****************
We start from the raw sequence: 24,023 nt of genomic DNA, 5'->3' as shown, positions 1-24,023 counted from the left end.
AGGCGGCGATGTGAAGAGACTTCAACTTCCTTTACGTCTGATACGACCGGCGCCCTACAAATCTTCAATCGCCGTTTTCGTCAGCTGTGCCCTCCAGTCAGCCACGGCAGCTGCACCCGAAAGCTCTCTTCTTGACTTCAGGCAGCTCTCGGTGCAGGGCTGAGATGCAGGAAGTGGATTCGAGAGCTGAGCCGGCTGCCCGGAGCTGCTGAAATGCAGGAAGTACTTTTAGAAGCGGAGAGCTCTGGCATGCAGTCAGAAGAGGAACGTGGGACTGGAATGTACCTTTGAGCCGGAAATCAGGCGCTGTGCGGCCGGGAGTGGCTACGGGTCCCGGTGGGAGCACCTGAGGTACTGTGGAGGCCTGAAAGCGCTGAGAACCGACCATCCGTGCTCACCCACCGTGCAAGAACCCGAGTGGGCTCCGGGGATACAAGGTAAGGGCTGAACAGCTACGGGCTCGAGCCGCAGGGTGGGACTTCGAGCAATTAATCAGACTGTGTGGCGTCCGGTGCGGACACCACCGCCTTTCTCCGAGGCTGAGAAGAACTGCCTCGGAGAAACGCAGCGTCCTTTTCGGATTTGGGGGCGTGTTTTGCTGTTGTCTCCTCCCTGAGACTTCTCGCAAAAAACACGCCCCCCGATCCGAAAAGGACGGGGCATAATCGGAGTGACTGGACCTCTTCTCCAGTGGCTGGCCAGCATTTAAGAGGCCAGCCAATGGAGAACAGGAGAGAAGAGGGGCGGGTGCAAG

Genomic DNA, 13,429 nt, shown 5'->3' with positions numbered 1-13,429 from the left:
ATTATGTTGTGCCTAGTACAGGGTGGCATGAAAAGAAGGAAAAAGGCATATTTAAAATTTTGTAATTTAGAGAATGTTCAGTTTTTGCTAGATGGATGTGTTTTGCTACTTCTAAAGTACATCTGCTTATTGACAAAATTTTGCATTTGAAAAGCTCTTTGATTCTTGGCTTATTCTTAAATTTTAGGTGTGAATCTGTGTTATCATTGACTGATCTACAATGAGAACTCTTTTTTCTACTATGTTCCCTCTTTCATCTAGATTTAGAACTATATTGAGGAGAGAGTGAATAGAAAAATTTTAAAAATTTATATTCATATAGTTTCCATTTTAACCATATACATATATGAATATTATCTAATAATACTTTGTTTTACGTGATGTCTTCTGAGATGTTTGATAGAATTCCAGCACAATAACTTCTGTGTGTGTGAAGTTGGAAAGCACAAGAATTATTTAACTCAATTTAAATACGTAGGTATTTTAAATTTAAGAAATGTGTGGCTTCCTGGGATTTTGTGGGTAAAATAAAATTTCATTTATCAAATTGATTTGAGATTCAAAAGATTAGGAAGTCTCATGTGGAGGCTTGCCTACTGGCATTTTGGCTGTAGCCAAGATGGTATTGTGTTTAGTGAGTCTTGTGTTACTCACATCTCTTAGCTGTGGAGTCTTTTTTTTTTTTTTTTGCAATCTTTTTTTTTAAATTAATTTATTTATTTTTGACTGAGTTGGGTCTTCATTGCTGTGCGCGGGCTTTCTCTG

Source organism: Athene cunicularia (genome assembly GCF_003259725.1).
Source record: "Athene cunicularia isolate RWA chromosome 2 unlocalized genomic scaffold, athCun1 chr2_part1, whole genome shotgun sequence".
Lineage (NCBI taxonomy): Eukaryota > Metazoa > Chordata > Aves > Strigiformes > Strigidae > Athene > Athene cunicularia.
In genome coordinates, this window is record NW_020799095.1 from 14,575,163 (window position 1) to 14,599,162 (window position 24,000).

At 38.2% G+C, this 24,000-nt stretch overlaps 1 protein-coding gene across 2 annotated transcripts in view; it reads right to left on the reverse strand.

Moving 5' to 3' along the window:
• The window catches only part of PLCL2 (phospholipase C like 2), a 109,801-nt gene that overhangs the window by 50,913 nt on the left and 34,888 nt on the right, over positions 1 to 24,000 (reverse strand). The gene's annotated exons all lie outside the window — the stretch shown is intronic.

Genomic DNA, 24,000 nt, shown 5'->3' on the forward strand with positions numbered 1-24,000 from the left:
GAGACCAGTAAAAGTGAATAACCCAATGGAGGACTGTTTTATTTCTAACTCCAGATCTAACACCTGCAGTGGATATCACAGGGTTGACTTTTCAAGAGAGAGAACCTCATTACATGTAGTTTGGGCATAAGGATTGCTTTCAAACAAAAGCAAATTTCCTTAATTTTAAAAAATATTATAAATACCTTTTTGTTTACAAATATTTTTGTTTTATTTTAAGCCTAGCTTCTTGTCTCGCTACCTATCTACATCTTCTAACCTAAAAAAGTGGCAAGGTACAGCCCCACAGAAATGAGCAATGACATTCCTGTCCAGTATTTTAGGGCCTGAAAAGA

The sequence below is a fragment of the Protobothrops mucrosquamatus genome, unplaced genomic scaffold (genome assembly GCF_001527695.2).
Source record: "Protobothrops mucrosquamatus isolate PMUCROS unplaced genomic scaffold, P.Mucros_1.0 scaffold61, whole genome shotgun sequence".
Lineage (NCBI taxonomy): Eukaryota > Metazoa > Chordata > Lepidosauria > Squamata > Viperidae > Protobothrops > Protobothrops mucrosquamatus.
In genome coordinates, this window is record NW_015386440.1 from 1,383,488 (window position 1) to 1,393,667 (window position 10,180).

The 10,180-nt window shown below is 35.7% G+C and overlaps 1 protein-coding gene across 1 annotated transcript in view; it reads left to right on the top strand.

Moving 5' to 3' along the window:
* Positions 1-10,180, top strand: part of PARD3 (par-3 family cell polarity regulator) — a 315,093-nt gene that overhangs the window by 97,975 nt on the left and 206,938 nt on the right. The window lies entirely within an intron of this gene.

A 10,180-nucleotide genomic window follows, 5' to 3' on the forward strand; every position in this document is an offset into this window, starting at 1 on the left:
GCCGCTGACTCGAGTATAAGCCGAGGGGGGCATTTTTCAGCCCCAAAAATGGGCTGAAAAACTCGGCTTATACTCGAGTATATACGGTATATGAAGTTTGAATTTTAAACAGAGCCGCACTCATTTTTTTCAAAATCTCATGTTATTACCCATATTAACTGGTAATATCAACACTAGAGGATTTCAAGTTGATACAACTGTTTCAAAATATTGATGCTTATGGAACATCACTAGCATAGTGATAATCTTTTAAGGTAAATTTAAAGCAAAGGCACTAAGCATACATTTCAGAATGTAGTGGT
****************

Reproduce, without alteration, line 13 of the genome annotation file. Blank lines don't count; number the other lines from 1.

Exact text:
GAGACCAGTAAAAGTGAATAACCCAATGGAGGACTGTTTTATTTCTAACTCCAGATCTAACACCTGCAGTGGATATCACAGGGTTGACTTTTCAAGAGAGAGAACCTCATTACATGTAGTTTGGGCATAAGGATTGCTTTCAAACAAAAGCAAATTTCCTTAATTTTAAAAAATATTATAAATACCTTTTTGTTTACAAATATTTTTGTTTTATTTTAAGCCTAGCTTCTTGTCTCGCTACCTATCTACATCTTCTAACCTAAAAAAGTGGCAAGGTACAGCCCCACAGAAATGAGCAATGACATTCCTGTCCAGTATTTTAGGGCCTGAAAAGA